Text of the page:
The Bateman-Trivers principles also seem to provide a plausible explanation of the gender dynamics of human societies. Women are commonly understood to have less interest in casual sex with multiple partners, for instance, and to be more caring and less competitive and risk-taking. Applying the Bateman-Trivers logic, these behaviors serve to protect their investment. Contemporary advice from Facebook's chief operating officer Sheryl Sandberg to women to “lean in” at work to rise to the top thus appears to be undercut by arguments that predispositions to take risks and compete have evolved more strongly in males than in females because of greater reproductive return.
Breaking the Rules
But it turns out that nature is not nearly so simple and neat as this line of reasoning would suggest, even for nonhuman animals. In the decades since the Bateman-Trivers principles were forged, many of their foundational assumptions have been overturned. One such change in thinking concerns the supposed cheapness of reproduction for males. Sperm is not always cheap, nor is it always abundant: for instance, male stick insects can take several weeks to recover their libido after a lengthy copulation. And more recent scrutiny of the fruit fly's reproductive habits found that males do not always take up mating opportunities. Male selectivity has consequences for females of many insects, because if they mate with a male that has copulated extensively, they risk acquiring insufficient sperm. Scarce or limited sperm is not an uncommon challenge for females, which may mate repeatedly with different males precisely to acquire enough sperm.
In fact, a reexamination of Bateman's data from the lab of Patricia Gowaty of the University of California, Los Angeles, revealed, crucially, that a female fruit fly's reproductive success also increased with her mating frequency, a pattern that has emerged for a great many other species of animals. Furthermore, field studies show that mating for females is not the given scientists once assumed it to be. In a surprisingly large number of species, a significant proportion of females do not encounter a male and are thus unable to reproduce. Nor is promiscuous mating standard practice for males. Monogyny, in which males mate only once, is not uncommon and can be an effective means of maximizing reproductive success.
Insects are not the only creatures that challenge the Bateman-Trivers principles. Even in mammals, for which investment in reproduction is particularly skewed because of the costs of gestation and lactation for females, competition is important not just for male reproductive success but also for female reproductive success. For example, the infants of higher-ranking female chimpanzees have higher rates of both arrival and survival than those of lower-ranking females.
In our own species, the traditional story is additionally complicated by the inefficiency of human sexual activity. Unlike many other species, in which coitus is hormonally coordinated to a greater or lesser degree to ensure that sex results in conception, humans engage in a vast amount of nonreproductive sex. This pattern has important implications. First, it means that any one act of coitus has a low probability of giving rise to a baby, a fact that should temper overoptimistic assumptions about the likely reproductive return on seed spreading. Second, it suggests that sex serves purposes beyond reproduction—strengthening relationships, for example.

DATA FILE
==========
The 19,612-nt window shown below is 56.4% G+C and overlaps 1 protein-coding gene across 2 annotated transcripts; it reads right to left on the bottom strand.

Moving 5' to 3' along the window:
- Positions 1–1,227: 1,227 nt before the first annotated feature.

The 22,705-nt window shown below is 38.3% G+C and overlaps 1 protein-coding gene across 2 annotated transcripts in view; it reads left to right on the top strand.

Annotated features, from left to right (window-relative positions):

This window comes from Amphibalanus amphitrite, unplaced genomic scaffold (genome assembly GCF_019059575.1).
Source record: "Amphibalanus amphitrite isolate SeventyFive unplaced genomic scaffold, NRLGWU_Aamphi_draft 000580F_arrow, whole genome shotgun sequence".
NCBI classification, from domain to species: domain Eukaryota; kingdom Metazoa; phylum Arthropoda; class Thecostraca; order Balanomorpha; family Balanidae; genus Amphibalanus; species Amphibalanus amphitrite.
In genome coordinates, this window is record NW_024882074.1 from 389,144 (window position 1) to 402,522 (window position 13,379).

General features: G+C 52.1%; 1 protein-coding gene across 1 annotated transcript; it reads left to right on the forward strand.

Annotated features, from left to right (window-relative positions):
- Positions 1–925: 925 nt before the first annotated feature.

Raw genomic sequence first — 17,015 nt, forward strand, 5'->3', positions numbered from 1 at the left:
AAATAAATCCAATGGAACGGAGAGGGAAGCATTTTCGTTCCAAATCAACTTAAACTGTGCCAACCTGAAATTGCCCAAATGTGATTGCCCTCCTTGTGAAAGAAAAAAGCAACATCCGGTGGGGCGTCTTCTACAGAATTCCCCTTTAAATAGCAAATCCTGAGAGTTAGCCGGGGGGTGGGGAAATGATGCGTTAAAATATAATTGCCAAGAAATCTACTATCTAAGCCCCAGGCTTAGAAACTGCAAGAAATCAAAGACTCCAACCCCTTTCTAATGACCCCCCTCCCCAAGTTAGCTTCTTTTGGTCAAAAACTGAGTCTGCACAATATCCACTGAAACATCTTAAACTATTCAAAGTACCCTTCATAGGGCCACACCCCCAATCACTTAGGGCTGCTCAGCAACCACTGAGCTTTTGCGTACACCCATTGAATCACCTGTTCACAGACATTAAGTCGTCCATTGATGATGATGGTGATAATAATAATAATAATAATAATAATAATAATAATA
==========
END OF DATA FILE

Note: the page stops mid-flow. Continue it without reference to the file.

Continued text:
Cultural and societal changes further necessitate rethinking the application of Bateman-Trivers principles to humans. The dichotomous view of the sexes that held sway in the last century has given way to one that sees differences mainly in degree rather than kind. Increased female sexual autonomy wrought by the birth-control pill and the sexual revolution has led to marked increases in premarital sex and numbers of sexual partners in women especially. And women and men report largely similar preferences for their sex lives. For example, the second British National Survey of Sexual Attitudes and Lifestyles, based on a random sample of more than 12,000 people between the ages of 16 and 44 surveyed around the turn of this century, found that 80 percent of men and 89 percent of women preferred monogamy.
Meanwhile the feminist movement increased women's opportunities to enter, and excel in, traditionally masculine domains. In 1920 there were just 84 women studying at the top 12 law schools that admitted women, and those female lawyers found it nearly impossible to find employment. In the 21st century women and men are graduating from law school in roughly equal numbers, and women made up about 18 percent of equity partners in 2015.
Risks and Benefits
As we zoom in from this broad-brush perspective on gender patterns to a fine-grained examination of sex differences in behavior, the familiar evolutionary story becomes even muddier. Consider risk-taking, once assumed to be a masculine personality trait, thanks to its role in enhancing male reproductive success. It turns out that people are quite idiosyncratic in the kinds of risks they are willing to take. The skydiver is no more likely to gamble money than the person who prefers to exercise in the safety of the gym. It is people's perception of the potential costs and benefits of a particular risky action, not their attitude toward risk per se, that explains their willingness to take risks. These perceived costs and benefits can include not only material losses and gains but also less tangible impacts on reputation or self-concept.